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Long-Run Relationship among Transport Demand, Income, and Gasoline Price for the US

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  • Liddle, Brantley

Abstract

Energy used in transport is a particularly important focus for environment-development studies because it is increasing in both developed and developing countries and is largely carbon-intensive. This paper examines whether a systemic, mutually causal, cointegrated relationship exists among mobility demand, gasoline price, income, and vehicle ownership using US data from 1946 to 2006. We find that those variables co-evolve in a transport system; and thus, they cannot be easily disentangled in the short-run. However, estimating a long-run relationship for motor fuel use per capita was difficult because of the efficacy of the CAFE standards to influence fleet fuel economy. The analysis shows that the fuel standards program was effective in improving the fuel economy of the US vehicle fleet and in temporarily lessening the impact on fuel use of increased mobility demand. Among the policy implications are a role for efficiency standards, a limited impact for fuel tax, and the necessity of using a number of levers simultaneously to influence transport systems.

Suggested Citation

  • Liddle, Brantley, 2009. "Long-Run Relationship among Transport Demand, Income, and Gasoline Price for the US," MPRA Paper 52080, University Library of Munich, Germany.
  • Handle: RePEc:pra:mprapa:52080
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    File URL: https://mpra.ub.uni-muenchen.de/52080/1/MPRA_paper_52080.pdf
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    References listed on IDEAS

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    Citations

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    Cited by:

    1. Samir, Saidi & Shahbaz, Muhammad & Akhtar, Pervaiz, 2018. "The Long-Run Relationship between Transport Energy Consumption and Transport Infrastructure on Economic Growth in MENA Countries," MPRA Paper 85037, University Library of Munich, Germany, revised 06 Mar 2018.
    2. Rentziou, Aikaterini & Gkritza, Konstantina & Souleyrette, Reginald R., 2012. "VMT, energy consumption, and GHG emissions forecasting for passenger transportation," Transportation Research Part A: Policy and Practice, Elsevier, vol. 46(3), pages 487-500.
    3. Liddle, Brantley & Lung, Sidney, 2015. "The endogeneity of OECD gasoline taxes: Evidence from pair-wise, heterogeneous panel long-run causality tests," Transportation Research Part A: Policy and Practice, Elsevier, vol. 73(C), pages 31-38.
    4. Liddle, Brantley, 2012. "The Systemic, Long-run Relation among Gasoline Demand, Gasoline Price, Income, and Vehicle Ownership in OECD Countries: Evidence from Panel Cointegration and Causality Modeling," MPRA Paper 52081, University Library of Munich, Germany.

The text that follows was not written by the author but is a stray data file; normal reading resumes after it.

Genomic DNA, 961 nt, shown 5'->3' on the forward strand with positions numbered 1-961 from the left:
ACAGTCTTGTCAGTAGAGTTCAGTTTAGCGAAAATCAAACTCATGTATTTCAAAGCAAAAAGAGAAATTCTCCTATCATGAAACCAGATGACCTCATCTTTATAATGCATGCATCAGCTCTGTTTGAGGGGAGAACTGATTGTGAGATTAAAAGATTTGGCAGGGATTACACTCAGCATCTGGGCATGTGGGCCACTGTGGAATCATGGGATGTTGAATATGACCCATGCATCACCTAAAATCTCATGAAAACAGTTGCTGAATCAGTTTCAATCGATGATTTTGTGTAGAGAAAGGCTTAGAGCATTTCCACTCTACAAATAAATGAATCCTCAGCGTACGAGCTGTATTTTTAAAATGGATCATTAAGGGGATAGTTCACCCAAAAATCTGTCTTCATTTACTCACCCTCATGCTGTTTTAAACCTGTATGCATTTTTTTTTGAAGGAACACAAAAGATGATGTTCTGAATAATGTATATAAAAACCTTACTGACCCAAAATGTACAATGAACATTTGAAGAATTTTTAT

5. Ben Jebli, Mehdi & Belloumi, Mounir, 2017. "Investigation of the causal relationships between combustible renewables and waste consumption and CO2 emissions in the case of Tunisian maritime and rail transport," Renewable and Sustainable Energy Reviews, Elsevier, vol. 71(C), pages 820-829.
    6. Liddle, Brantley & Lung, Sidney, 2015. "Revisiting energy consumption and GDP causality: Importance of a priori hypothesis testing, disaggregated data, and heterogeneous panels," Applied Energy, Elsevier, vol. 142(C), pages 44-55.
    7. Achour, Houda & Belloumi, Mounir, 2016. "Investigating the causal relationship between transport infrastructure, transport energy consumption and economic growth in Tunisia," Renewable and Sustainable Energy Reviews, Elsevier, vol. 56(C), pages 988-998.
    8. Melo, Patricia C. & Ramli, Ahmad Razi, 2014. "Estimating fuel demand elasticities to evaluate CO2 emissions: Panel data evidence for the Lisbon Metropolitan Area," Transportation Research Part A: Policy and Practice, Elsevier, vol. 67(C), pages 30-46.
    9. Ben Jebli, Mehdi, 2015. "The Impact of Combustible Renewables and Waste Consumption and Transport on the Environmental Degradation: The Case of Tunisia," MPRA Paper 68038, University Library of Munich, Germany.
    10. Kyoung-Min Lim & Myunghwan Kim & Chang Seob Kim & Seung-Hoon Yoo, 2012. "Short-Run and Long-Run Elasticities of Diesel Demand in Korea," Energies, MDPI, Open Access Journal, vol. 5(12), pages 1-10, November.

    More about this item

    Keywords

    Transport demand; Energy consumption and development; Cointegration; Granger-causality; CAFE program;

    JEL classification:

    • Q4 - Agricultural and Natural Resource Economics; Environmental and Ecological Economics - - Energy
    • Q41 - Agricultural and Natural Resource Economics; Environmental and Ecological Economics - - Energy - - - Demand and Supply; Prices
    • R4 - Urban, Rural, Regional, Real Estate, and Transportation Economics - - Transportation Economics
    • R41 - Urban, Rural, Regional, Real Estate, and Transportation Economics - - Transportation Economics - - - Transportation: Demand, Supply, and Congestion; Travel Time; Safety and Accidents; Transportation Noise

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